Head of School Blog

Equipped for Civil Discourse

Several weeks ago, in response to the school shooting in Florida, the student council leadership asked the school administrative leadership team how GRACE students could participate in the nationwide walkouts taking place on March 14 and April 20. The first date coincided with our Community Service Day. On that morning, several of our groups gathered to pray for our nation and our leaders, and used the time to remember the victims from Stoneman Douglas High School. On the morning of April 20th, at 10:00 AM, a group of students who wished to participate gathered in the school parking lot, led by their student council. During this time, the 2018-2019 student council president, led the group in prayer for our nation, our leaders, and for the families who have been impacted by school shootings. After the prayer, our current student council president, shared a brief message with his peers, encouraging them to be informed, engaged, and active participants in the world around them. His call to action challenged students to form opinions based on the study of facts and to not simply go along with the crowd. He concluded his remarks by encouraging students to not just speak up for causes, but to take action through donating to and serving with the causes they support. As he stated, “these are the most American things you can do — Stand up for what you believe in and get in productive discussions with other people.” The fifteen minute event ended with a closing prayer for our students and our nation.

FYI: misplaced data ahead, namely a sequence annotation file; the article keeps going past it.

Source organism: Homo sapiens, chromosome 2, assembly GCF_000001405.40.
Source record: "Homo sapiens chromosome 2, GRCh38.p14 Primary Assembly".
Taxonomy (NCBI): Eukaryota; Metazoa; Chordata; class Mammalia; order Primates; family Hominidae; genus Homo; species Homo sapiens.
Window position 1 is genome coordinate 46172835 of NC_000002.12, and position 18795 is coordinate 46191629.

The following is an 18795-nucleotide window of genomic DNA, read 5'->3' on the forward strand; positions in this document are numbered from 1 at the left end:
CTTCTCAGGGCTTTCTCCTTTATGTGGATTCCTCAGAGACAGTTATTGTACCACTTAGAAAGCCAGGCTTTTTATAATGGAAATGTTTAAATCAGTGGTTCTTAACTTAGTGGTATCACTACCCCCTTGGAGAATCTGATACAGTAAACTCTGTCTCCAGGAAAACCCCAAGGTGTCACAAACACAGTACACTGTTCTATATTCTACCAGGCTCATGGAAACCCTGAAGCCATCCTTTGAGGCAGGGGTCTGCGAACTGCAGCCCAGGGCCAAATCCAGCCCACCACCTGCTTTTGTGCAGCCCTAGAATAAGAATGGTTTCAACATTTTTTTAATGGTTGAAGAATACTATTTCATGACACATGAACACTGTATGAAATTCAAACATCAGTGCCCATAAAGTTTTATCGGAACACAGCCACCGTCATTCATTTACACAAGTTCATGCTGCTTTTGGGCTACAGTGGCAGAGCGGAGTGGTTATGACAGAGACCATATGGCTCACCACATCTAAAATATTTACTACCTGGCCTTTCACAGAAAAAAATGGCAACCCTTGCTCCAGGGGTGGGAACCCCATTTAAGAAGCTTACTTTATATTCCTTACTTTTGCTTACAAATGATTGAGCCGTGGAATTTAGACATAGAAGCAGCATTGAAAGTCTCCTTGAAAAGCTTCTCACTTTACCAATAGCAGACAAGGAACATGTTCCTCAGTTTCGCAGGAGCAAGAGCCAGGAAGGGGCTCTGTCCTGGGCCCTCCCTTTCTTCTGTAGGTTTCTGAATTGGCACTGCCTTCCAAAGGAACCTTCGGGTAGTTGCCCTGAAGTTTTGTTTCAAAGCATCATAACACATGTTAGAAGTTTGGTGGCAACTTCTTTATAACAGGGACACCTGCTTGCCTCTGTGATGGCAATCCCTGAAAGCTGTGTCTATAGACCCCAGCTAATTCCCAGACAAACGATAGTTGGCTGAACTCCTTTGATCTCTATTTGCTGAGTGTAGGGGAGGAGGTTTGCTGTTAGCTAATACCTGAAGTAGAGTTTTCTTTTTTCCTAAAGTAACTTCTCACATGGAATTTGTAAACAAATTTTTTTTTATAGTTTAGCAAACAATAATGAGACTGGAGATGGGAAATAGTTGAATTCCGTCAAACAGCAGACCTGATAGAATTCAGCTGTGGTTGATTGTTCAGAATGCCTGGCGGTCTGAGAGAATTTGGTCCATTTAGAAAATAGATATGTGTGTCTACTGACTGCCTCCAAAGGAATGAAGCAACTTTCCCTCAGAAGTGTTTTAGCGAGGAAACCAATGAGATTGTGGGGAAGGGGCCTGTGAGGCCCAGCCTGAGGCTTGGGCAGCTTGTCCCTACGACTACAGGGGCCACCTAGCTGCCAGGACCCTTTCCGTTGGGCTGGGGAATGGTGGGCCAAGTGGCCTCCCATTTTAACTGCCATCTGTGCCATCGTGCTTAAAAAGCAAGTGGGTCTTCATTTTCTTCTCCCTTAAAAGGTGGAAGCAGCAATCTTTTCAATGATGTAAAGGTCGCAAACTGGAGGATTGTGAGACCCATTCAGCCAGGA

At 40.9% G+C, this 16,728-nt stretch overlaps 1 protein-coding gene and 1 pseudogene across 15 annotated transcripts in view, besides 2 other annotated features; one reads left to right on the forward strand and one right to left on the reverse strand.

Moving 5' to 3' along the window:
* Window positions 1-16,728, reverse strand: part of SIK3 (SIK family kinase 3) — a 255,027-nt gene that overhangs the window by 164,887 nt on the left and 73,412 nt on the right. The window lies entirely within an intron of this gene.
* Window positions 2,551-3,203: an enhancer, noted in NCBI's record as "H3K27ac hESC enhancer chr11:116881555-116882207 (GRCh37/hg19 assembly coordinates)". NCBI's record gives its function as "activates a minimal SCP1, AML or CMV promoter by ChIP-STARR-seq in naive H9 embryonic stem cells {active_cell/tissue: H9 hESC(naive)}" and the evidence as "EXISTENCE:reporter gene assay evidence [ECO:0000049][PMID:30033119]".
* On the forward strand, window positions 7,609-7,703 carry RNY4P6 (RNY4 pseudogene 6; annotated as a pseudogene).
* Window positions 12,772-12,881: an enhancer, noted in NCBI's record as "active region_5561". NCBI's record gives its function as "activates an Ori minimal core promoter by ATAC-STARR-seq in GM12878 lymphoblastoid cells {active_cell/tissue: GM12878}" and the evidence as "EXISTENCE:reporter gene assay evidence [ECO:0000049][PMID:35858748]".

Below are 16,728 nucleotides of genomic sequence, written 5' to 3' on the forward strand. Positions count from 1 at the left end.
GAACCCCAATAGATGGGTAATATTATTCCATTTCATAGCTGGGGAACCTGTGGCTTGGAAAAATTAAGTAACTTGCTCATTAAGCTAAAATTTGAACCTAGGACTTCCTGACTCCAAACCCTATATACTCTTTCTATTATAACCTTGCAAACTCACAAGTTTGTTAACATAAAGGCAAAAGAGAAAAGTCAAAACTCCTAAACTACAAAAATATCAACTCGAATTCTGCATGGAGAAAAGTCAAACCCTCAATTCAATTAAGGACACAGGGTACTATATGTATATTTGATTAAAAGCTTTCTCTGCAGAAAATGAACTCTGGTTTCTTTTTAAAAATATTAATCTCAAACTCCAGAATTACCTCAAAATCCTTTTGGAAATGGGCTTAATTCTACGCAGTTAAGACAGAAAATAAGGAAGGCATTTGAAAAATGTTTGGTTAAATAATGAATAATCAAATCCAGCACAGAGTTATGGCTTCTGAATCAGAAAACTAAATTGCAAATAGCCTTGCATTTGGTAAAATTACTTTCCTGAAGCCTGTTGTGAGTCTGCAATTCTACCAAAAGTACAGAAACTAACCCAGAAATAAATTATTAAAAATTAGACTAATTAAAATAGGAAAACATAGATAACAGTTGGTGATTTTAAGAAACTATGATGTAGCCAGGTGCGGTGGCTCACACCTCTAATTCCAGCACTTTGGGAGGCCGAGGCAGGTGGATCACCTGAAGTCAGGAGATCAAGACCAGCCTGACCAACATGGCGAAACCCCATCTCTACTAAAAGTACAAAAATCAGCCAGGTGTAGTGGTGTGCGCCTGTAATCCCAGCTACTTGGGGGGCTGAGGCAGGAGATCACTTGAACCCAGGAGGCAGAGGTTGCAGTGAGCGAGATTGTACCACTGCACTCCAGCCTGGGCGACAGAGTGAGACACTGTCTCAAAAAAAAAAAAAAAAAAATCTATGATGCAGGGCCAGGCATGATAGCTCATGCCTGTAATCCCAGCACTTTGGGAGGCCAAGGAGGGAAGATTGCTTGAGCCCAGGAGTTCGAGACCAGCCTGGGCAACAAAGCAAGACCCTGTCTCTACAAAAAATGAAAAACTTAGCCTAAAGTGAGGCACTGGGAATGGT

GRACE Christian School is a loving community that spiritually and academically equips, challenges, and inspires students to impact their world for Christ. In order to impact their world for Christ, our young people will need to do the very things that our student council presidents discussed. There is a quote from Dr. James Emery White, a Charlotte area pastor and author, that captures this idea beautifully. In his book Serious Times, Dr. White writes, “The heart of Jesus’ strategy for transforming the world was unleashing a force of transformed lives…This is how the world will be changed: individuals who have had their lives touched by Christ turning around and touching the lives of others.” We share the above with you so that you will be informed and, we hope, continue this dialog with your students at home. Thank you for the opportunity to partner with you in cultivating a legion of world changers for Christ.  

On Safety, Security, and Community, Part 2

[written by Head of School, Eric Bradley]

In the days after the tragic shootings in Parkland, Florida, I shared a response on behalf of the school. In that note, I promised to address security on our campuses, and since then, I have spent a great deal of time considering what to share about this topic. I have struggled with the appropriate balance between transparency and the liability that such transparency might furnish.  As I have considered what to write, one passage of Scripture continues to come to mind: